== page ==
FT Alphaville has just returned from the Danish Institute for International Studies’ conference on central banking in Copenhagen.
The theme was “central banks at a crossroads” — which we thought was particularly apt — and discussions ranged from collateral-backed finance and shadow banking to central bank independence. Indeed, many thanks to the DIIS for having us.
But one presentation, we would have to say, stood out more than most; that of Anat Admati, George G.C. Parker professor of finance and economics at Stanford Graduate School of Business, who’s out with a new book this month entitled “The Bankers’ New Clothes“. Read more
It comes from a hedge fund activist par excellence:
That’s a letter (hat-tip to Bloomberg) from Christopher Hohn, managing partner at The Children’s Investment Fund, to British financial regulators questioning “loss absorbency” of contingent capital at the state-backed lender. The FT reports: Read more
The final number will exceed the €14bn Bankia needed to meet government-enforced provisions. The €19bn investment is in addition to an earlier €4.5bn government investment in preference shares which was flipped into equity, giving the state a 45 per cent shareholding two weeks ago. Existing investors face being all but diluted out of the bank unless they take up pre-emption rights to buy new shares.
The same number comes from El Mundo, which adds that two capital increases are planned — one for BFA, Bankia’s very messed-up parent, and for Bankia itself. Read more
Also a mandatory increase in real estate loan provisions to 45 per cent.
Selected flashes from Spanish economy minister’s press conference at pixel time… Read more
The CoCo death spiral is the process by which the expectation of a swathe of bank-issued Contingent Convertible (CoCo) debt converting into equity can exacerbate share price declines.
- We constructed a valuation model calibrated on the CoCos of Lloyds and CS. Read more
Central bankers and regulators have agreed to impose an extra capital charge of 1 per cent to 2.5 per cent of risk-adjusted assets on the largest banks in a bid to protect them from the big losses that could trigger another financial meltdown. The FT reports that the deal agreed a smaller increase in capital than central bankers had wanted, in exchange for stricter rules on what can constitute core tier one reserves. About eight banks will have to hold 9.5 per cent of risk-weighted assets as this capital by 2019, while about 20 will have to hold 8 to 9 per cent. The agreement represents a victory for countries like the US and the UK, however Reuters says the deal will disappoint some banks that hoped to use so-called contingent capital or “cocos” to make up the surcharge.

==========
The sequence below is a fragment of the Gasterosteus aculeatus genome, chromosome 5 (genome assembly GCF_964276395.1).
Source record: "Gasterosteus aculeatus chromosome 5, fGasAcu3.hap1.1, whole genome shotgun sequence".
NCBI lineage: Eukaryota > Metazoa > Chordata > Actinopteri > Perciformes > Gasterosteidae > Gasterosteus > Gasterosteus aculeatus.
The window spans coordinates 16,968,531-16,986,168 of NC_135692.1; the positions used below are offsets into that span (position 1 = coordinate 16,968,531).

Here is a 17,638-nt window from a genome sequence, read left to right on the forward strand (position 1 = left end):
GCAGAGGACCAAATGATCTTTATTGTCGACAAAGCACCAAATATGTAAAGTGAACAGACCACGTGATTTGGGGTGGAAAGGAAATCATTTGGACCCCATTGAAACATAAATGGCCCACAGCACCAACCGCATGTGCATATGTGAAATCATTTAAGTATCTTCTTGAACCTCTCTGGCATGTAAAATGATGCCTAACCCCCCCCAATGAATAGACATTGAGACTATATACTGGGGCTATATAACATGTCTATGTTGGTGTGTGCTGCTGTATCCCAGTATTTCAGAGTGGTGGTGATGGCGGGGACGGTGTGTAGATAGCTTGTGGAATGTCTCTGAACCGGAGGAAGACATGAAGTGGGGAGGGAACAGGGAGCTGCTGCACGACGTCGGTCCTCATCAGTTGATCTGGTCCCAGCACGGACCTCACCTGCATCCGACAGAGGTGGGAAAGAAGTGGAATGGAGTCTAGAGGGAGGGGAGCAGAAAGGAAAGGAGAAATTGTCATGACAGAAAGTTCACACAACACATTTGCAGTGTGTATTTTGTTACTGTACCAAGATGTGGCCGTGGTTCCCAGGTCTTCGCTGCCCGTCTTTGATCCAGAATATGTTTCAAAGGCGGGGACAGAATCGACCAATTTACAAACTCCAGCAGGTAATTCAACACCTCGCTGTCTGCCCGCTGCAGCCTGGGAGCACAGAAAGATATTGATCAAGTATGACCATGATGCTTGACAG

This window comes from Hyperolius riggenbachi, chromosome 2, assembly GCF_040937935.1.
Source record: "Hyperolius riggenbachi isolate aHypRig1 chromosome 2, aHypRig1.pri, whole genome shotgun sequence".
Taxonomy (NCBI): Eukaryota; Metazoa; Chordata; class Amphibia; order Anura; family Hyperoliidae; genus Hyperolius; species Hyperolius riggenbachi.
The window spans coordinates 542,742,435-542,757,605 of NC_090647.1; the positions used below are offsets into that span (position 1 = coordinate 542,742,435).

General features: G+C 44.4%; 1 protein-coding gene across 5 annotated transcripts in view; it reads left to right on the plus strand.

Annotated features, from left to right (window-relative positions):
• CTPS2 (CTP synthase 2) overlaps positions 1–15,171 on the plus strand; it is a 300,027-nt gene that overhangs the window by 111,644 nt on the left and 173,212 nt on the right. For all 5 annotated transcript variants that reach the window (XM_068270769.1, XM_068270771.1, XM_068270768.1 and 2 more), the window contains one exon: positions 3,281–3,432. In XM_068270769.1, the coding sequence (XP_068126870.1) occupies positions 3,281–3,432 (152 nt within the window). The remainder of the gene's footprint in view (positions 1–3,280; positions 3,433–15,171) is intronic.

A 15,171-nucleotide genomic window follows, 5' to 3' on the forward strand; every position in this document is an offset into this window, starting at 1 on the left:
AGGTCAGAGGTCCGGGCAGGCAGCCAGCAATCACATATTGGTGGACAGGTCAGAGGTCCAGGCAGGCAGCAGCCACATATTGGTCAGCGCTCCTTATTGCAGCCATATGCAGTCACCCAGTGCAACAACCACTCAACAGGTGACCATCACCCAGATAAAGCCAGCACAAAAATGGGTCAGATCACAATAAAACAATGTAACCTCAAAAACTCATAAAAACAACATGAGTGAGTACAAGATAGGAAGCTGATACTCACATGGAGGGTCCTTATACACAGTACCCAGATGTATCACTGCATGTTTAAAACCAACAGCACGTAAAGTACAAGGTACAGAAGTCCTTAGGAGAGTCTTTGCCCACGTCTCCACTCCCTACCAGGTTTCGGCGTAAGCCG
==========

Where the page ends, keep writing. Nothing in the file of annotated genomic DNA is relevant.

It’s all change for banks, for sure. But if you’re seeking some trade ideas to cover ‘global’ banking themes like Basel III and CoCos, then Barclays has got you covered.
To understand Andrew Haldane’s latest — all you have to do is glance at these charts.
One is regulatory bank capital, the other is a market-based signal of bank solvency: Read more
Investors are tired of hedging against unrealised tail risks. That much we know.
What happens, though, when that tail risk does emerge and investors rush to hedge the unthinkable, once it’s a bit more thinkable? Please meet the CoCo death spiral. Read more
Moody’s on Monday:
For both securities, there is a persistent challenge for investors: how to determine the potential for loss when the triggers resulting in equity conversion are not transparent and allow for significant regulatory discretion. This same difficulty in predicting the loss associated with contingent capital securities is why we have decided not to rate such securities at this point in time. In addition, investors are taking equity risk with the upside limited to the return of principal at redemption or maturity. Read more
Investors on Thursday flocked to the benchmark issue by Credit Suisse of a new financial instrument regarded by regulators as a key tool for rebuilding banks’ capital strength, placing orders of $22bn – 11 times the $2bn on offer, reports the FT. The deluge of orders represented a big vote of confidence in the nascent market for contingent capital bonds, or cocos. Priced with an interest rate of 7.875% the sale is likely to spur other banks to consider cocos, a hybrid form of capital designed to convert into stock at a preset level of financial stress. Credit Suisse’s sale was considered a key test of market sentiment, since it was the first listed bank to offer the bonds in a standalone sale.
Here’s a capital curio for investors in Credit Suisse’s Monday-announced CoCos issue.
It’s probably not a surprise that a transition from the Basel II to Basel III regulatory regimes might create some scope for capital confusion. But here’s a concrete example picked out by Cannacord Genuity banking analyst, Cormac Leech. Tier 1 common equity ratios under the supposedly-stricter Basel III could end up being bigger than the ratios under Basel II definitions for some banks during the transitional period. Read more
Credit Suisse is planning a $7bn-plus issue of new financial instruments that have been hailed by regulators as a key plank in the rebuilding of banks’ capital strength, reports the FT. The sale of new contingent convertible – or coco – bonds will be a critical test of investor appetite for the instruments, which convert to equity at a pre-agreed level of financial stress. The sale however excludes US investors due to regulatory restrictions, and many traditional fixed-income managers have said they cannot hold cocos as their mandates exclude equity-linked instruments. Lex hails Credit Suisse’s move as “a small step towards a safer global banking system” and urges the US to “take note”. FT Alphaville meanwhile notes that finding investors for cocos is “always the key”.